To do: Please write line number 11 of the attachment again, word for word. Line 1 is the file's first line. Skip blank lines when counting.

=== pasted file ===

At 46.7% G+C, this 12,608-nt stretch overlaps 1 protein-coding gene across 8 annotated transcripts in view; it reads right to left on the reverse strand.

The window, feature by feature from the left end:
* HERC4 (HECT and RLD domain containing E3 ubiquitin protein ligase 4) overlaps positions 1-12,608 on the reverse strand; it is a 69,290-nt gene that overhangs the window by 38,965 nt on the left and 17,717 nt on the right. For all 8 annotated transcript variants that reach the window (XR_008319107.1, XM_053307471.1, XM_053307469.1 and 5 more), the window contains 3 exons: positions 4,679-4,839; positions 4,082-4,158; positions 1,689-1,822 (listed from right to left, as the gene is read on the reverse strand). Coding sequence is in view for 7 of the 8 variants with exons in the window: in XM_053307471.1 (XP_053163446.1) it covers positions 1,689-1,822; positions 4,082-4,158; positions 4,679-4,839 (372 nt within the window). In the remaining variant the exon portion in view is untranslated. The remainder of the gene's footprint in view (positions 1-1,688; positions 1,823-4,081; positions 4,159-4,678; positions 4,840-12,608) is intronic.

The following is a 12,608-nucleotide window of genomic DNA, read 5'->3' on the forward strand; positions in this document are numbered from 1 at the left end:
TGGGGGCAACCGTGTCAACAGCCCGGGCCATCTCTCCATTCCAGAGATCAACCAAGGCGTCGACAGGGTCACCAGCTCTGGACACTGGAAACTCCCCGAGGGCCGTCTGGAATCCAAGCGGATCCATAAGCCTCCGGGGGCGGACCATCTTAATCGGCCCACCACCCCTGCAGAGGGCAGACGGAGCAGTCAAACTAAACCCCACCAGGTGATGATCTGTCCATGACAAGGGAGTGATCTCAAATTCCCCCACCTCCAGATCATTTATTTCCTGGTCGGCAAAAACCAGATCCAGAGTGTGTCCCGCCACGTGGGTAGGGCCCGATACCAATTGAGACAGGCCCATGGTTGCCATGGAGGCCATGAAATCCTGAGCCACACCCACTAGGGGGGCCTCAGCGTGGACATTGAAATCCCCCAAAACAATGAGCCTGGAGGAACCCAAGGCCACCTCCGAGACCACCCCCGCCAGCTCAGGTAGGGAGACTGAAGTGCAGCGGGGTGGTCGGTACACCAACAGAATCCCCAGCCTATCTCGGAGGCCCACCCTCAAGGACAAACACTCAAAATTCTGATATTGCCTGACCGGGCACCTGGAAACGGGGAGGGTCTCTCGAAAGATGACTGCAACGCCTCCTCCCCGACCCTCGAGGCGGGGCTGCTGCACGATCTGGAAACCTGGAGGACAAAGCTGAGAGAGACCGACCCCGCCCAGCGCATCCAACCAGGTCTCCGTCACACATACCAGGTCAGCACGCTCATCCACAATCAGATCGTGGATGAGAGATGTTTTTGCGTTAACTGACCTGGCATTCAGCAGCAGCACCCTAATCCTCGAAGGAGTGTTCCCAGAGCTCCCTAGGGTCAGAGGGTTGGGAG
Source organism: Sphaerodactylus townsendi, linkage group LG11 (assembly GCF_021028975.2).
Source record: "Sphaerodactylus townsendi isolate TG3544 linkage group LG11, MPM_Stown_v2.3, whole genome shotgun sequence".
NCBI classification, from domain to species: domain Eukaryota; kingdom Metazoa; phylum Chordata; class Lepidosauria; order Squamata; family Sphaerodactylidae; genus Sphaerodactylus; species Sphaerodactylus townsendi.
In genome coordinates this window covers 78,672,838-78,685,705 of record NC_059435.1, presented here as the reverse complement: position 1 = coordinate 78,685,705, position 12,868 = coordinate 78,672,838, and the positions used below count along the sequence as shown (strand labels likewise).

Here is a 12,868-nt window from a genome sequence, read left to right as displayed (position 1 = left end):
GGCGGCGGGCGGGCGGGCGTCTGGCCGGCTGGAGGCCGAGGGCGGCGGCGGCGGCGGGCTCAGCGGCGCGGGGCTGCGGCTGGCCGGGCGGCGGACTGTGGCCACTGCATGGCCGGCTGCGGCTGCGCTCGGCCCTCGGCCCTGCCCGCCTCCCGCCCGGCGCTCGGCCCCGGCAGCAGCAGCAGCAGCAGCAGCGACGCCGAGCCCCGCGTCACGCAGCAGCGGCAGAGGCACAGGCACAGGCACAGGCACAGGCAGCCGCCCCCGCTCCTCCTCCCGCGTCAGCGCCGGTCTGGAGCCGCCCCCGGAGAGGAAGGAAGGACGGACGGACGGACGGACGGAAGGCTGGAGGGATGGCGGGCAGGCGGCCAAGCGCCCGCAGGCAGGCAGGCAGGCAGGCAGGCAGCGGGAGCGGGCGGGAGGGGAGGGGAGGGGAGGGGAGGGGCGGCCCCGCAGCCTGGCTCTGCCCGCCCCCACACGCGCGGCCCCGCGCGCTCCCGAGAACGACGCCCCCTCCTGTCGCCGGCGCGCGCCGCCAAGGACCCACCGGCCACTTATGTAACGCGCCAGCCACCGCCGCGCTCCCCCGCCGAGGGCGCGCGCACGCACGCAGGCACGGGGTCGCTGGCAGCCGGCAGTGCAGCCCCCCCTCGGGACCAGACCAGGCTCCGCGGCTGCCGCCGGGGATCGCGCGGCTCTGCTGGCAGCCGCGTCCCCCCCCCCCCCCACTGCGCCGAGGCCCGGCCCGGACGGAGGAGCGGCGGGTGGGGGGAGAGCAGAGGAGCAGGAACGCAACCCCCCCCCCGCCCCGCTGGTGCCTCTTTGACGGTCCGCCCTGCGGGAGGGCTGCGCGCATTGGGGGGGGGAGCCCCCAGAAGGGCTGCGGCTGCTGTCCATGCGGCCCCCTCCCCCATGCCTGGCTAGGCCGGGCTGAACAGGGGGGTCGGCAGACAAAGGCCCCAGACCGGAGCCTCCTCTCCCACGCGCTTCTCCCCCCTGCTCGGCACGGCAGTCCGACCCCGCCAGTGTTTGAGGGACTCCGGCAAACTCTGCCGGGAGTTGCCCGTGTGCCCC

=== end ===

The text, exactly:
GGCGGCGGGCGGGCGGGCGTCTGGCCGGCTGGAGGCCGAGGGCGGCGGCGGCGGCGGGCTCAGCGGCGCGGGGCTGCGGCTGGCCGGGCGGCGGACTGTGGCCACTGCATGGCCGGCTGCGGCTGCGCTCGGCCCTCGGCCCTGCCCGCCTCCCGCCCGGCGCTCGGCCCCGGCAGCAGCAGCAGCAGCAGCAGCGACGCCGAGCCCCGCGTCACGCAGCAGCGGCAGAGGCACAGGCACAGGCACAGGCACAGGCAGCCGCCCCCGCTCCTCCTCCCGCGTCAGCGCCGGTCTGGAGCCGCCCCCGGAGAGGAAGGAAGGACGGACGGACGGACGGACGGAAGGCTGGAGGGATGGCGGGCAGGCGGCCAAGCGCCCGCAGGCAGGCAGGCAGGCAGGCAGGCAGCGGGAGCGGGCGGGAGGGGAGGGGAGGGGAGGGGAGGGGCGGCCCCGCAGCCTGGCTCTGCCCGCCCCCACACGCGCGGCCCCGCGCGCTCCCGAGAACGACGCCCCCTCCTGTCGCCGGCGCGCGCCGCCAAGGACCCACCGGCCACTTATGTAACGCGCCAGCCACCGCCGCGCTCCCCCGCCGAGGGCGCGCGCACGCACGCAGGCACGGGGTCGCTGGCAGCCGGCAGTGCAGCCCCCCCTCGGGACCAGACCAGGCTCCGCGGCTGCCGCCGGGGATCGCGCGGCTCTGCTGGCAGCCGCGTCCCCCCCCCCCCCCACTGCGCCGAGGCCCGGCCCGGACGGAGGAGCGGCGGGTGGGGGGAGAGCAGAGGAGCAGGAACGCAACCCCCCCCCCGCCCCGCTGGTGCCTCTTTGACGGTCCGCCCTGCGGGAGGGCTGCGCGCATTGGGGGGGGGAGCCCCCAGAAGGGCTGCGGCTGCTGTCCATGCGGCCCCCTCCCCCATGCCTGGCTAGGCCGGGCTGAACAGGGGGGTCGGCAGACAAAGGCCCCAGACCGGAGCCTCCTCTCCCACGCGCTTCTCCCCCCTGCTCGGCACGGCAGTCCGACCCCGCCAGTGTTTGAGGGACTCCGGCAAACTCTGCCGGGAGTTGCCCGTGTGCCCC